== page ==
Things Better Left Unsaid

Things Better Left Unsaid

 My small community in Mississippi would host an event every summer.  We called it the ‘Grave Yard Workings.’

In the last 100 years or so a day was set aside to come together to attend to the family plots. Everyone would bring several dishes and there would be dinner on the grounds under a shady open pavilion.  Folks would visit, tell stories, and catch up on the community happenings.   It was always the Thursday before the fourth Sunday in July. 

I was newly married when I attended the last one ever scheduled in summer.  Someone got the bright idea that the heat was too much, Thursdays were work days, and to have it the first Saturday in October would definitely be cooler weather.

It was that last Thursday before the 4th Sunday in July that my sister Marcia learned a valuable lesson.  My family was all sitting fairly close together eating.  Marcia had sampled some dessert and felt compelled to lean forward and say quietly, “Did y’all have any of that banana pudding?  It was terrible!”

There was a short pause before my sister-in-law Jane said drily, “I MADE that pudding!”

A long awkward pause followed.  Marsha apologized, and laughed at herself.  The rest of us laughed at her discomfort. (That’s the way my family rolls.)

This story comes up occasionally when my family starts reminiscing.  For the record Jane is a wonderful cook  and HAS forgiven this faux pas.  She has invited Marcia and her husband over for barbeque and banana pudding, and laughs when she does it.

According to Marcia, the custard was a little runny (she had just made it that morning & it hadn’t cooled yet), and the bananas a little green. Therein lay the problem with many banana desserts.  A little green and they are tasteless, a couple of days later, they are overripe. Timing the ripeness is tricky, too.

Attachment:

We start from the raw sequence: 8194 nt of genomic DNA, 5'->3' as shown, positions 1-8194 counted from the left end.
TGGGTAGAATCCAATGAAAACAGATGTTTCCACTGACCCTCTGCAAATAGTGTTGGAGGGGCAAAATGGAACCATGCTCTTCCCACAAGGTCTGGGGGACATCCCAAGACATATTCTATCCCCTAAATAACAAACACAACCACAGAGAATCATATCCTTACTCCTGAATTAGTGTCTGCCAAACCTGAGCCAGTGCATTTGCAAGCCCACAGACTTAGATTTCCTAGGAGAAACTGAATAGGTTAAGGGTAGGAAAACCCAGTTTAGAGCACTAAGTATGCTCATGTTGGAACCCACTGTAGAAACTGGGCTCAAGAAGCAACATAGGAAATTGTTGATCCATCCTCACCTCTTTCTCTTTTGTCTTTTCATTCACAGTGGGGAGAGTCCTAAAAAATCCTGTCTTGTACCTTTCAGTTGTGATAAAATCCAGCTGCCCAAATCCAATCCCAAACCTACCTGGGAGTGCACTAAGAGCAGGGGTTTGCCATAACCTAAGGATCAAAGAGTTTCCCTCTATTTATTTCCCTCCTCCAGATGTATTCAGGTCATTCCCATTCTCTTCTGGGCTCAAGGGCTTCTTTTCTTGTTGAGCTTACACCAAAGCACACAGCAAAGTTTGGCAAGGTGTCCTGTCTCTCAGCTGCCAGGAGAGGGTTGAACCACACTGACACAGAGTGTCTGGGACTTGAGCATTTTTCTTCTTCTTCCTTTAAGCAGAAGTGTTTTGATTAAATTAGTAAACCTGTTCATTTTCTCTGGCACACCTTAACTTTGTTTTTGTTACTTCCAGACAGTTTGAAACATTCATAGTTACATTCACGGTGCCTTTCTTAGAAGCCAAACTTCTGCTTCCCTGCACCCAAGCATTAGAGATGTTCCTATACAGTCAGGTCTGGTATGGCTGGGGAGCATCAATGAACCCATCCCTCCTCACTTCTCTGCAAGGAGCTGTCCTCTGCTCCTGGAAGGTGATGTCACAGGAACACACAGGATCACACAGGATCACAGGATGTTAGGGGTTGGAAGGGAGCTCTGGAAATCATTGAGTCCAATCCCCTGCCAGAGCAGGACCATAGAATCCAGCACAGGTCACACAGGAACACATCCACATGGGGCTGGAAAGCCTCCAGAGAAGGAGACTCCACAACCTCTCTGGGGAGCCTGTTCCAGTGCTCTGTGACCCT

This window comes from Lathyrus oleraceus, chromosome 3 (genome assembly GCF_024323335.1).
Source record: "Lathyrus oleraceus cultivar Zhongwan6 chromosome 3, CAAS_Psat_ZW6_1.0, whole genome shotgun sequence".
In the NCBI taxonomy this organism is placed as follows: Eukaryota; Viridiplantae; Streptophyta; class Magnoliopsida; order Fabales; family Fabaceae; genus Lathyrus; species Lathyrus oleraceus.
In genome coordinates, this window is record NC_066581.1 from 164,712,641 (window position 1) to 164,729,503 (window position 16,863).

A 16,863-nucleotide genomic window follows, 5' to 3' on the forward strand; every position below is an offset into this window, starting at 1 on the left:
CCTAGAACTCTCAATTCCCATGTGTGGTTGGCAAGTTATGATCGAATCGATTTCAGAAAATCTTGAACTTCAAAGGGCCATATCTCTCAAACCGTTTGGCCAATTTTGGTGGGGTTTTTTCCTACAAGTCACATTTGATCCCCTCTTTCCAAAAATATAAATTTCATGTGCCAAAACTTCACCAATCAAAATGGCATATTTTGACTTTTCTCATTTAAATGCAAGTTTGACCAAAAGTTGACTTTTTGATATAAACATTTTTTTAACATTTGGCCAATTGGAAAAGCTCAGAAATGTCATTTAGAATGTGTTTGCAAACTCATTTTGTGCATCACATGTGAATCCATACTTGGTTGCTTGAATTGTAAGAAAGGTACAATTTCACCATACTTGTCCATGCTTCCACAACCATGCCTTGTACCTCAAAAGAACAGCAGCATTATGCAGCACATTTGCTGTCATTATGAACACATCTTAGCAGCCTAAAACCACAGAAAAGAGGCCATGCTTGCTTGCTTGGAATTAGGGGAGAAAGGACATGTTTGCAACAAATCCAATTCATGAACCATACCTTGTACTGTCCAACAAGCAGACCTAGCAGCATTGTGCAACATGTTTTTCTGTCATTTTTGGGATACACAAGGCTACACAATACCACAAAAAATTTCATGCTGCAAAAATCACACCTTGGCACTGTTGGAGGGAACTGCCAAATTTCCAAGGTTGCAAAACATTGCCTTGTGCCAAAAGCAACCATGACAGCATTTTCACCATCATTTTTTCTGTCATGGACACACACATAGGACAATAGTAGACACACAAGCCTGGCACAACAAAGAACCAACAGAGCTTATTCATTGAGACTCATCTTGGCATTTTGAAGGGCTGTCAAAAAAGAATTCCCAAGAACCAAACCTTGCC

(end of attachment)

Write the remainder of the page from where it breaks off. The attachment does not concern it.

I recently bought some very green bananas and it took 2 full weeks for them to be edible. I’m sharing today my recipe for Banana Pudding…and if you don’t like it, I hope I don’t hear it said out loud.

Confectionately Yours,

Sue

Banana Pudding

PASTRY CREAM
3 c. milk (not skim)
1/4 c. cornstarch

3/4 c. sugar
4 large egg yolks

1/4 tsp. salt
4 T. butter

2 tsp. vanilla
1 c. heavy cream, whipped (optional)
1 T. all purpose flour
Separate eggs and save (or freeze) the whites for another use.

In a medium sized saucepan, stir together 2-1/2 cups of the milk, sugar, & salt. Bring mixture to a boil over medium heat.

Meanwhile, whisk the cornstarch, flour, and egg yolks with the remaining 1/2 cup milk.

Whisk some of the hot mixture into the egg yolk mixture until smooth. This will temper the eggs so they will not “scramble” when you add them to the rest of the hot mixture.

Whisk the egg mixture into the hot milk and return to the stove. Bring to a boil, stirring constantly, and boil for 30 seconds. Remove from heat and strain through a fine sieve into a bowl. Stir in the butter and vanilla.

Place plastic wrap on the surface of the pastry cream and refrigerate until cool. Fold in the whipped cream into the cooled mixture. Use this cream to fill eclairs, cream puffs, or
as the ‘pudding’ layer for banana pudding, or to fill tart shells.

For banana pudding, place a layer of vanilla wafers in a dish.  Add a layer of pudding.  Placed sliced bananas on top of the pudding layer. Place a layer of pudding on top of the bananas. Repeat layers ending with pudding.  Cover with plastic wrap. 

Serve with whipped cream on top.

Note: This recipe can be used so many ways. One of my favorites is to pipe a small amount into a tart shell, press in one slice of a perfectly ripe banana and cover it with the cream. The banana flavor will infuse into the cream. Garnish with a smidgen of whipped cream and a banana “chip” for presentation.